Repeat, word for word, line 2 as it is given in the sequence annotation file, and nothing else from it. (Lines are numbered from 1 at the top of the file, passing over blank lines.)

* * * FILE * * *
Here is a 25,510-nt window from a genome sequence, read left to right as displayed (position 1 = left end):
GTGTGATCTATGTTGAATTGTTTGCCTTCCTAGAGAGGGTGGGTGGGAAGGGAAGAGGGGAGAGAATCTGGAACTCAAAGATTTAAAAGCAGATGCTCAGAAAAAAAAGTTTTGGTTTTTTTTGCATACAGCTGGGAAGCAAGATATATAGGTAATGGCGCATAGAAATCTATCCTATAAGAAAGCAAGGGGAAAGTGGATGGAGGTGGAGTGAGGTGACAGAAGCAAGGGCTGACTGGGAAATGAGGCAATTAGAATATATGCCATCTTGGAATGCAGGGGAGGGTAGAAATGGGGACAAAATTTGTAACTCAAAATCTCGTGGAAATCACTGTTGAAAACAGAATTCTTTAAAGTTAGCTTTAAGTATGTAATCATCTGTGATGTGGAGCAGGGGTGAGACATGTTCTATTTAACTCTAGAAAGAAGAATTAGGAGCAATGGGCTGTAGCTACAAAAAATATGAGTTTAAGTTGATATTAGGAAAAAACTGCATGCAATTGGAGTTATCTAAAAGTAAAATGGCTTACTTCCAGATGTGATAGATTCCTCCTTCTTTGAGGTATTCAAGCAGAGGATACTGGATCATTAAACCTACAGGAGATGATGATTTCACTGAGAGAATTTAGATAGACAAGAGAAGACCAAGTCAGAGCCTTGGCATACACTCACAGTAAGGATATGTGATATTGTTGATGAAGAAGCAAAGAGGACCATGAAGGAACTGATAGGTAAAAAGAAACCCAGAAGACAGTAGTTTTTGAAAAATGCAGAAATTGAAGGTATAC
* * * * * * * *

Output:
GTGTGATCTATGTTGAATTGTTTGCCTTCCTAGAGAGGGTGGGTGGGAAGGGAAGAGGGGAGAGAATCTGGAACTCAAAGATTTAAAAGCAGATGCTCAGAAAAAAAAGTTTTGGTTTTTTTTGCATACAGCTGGGAAGCAAGATATATAGGTAATGGCGCATAGAAATCTATCCTATAAGAAAGCAAGGGGAAAGTGGATGGAGGTGGAGTGAGGTGACAGAAGCAAGGGCTGACTGGGAAATGAGGCAATTAGAATATATGCCATCTTGGAATGCAGGGGAGGGTAGAAATGGGGACAAAATTTGTAACTCAAAATCTCGTGGAAATCACTGTTGAAAACAGAATTCTTTAAAGTTAGCTTTAAGTATGTAATCATCTGTGATGTGGAGCAGGGGTGAGACATGTTCTATTTAACTCTAGAAAGAAGAATTAGGAGCAATGGGCTGTAGCTACAAAAAATATGAGTTTAAGTTGATATTAGGAAAAAACTGCATGCAATTGGAGTTATCTAAAAGTAAAATGGCTTACTTCCAGATGTGATAGATTCCTCCTTCTTTGAGGTATTCAAGCAGAGGATACTGGATCATTAAACCTACAGGAGATGATGATTTCACTGAGAGAATTTAGATAGACAAGAGAAGACCAAGTCAGAGCCTTGGCATACACTCACAGTAAGGATATGTGATATTGTTGATGAAGAAGCAAAGAGGACCATGAAGGAACTGATAGGTAAAAAGAAACCCAGAAGACAGTAGTTTTTGAAAAATGCAGAAATTGAAGGTATAC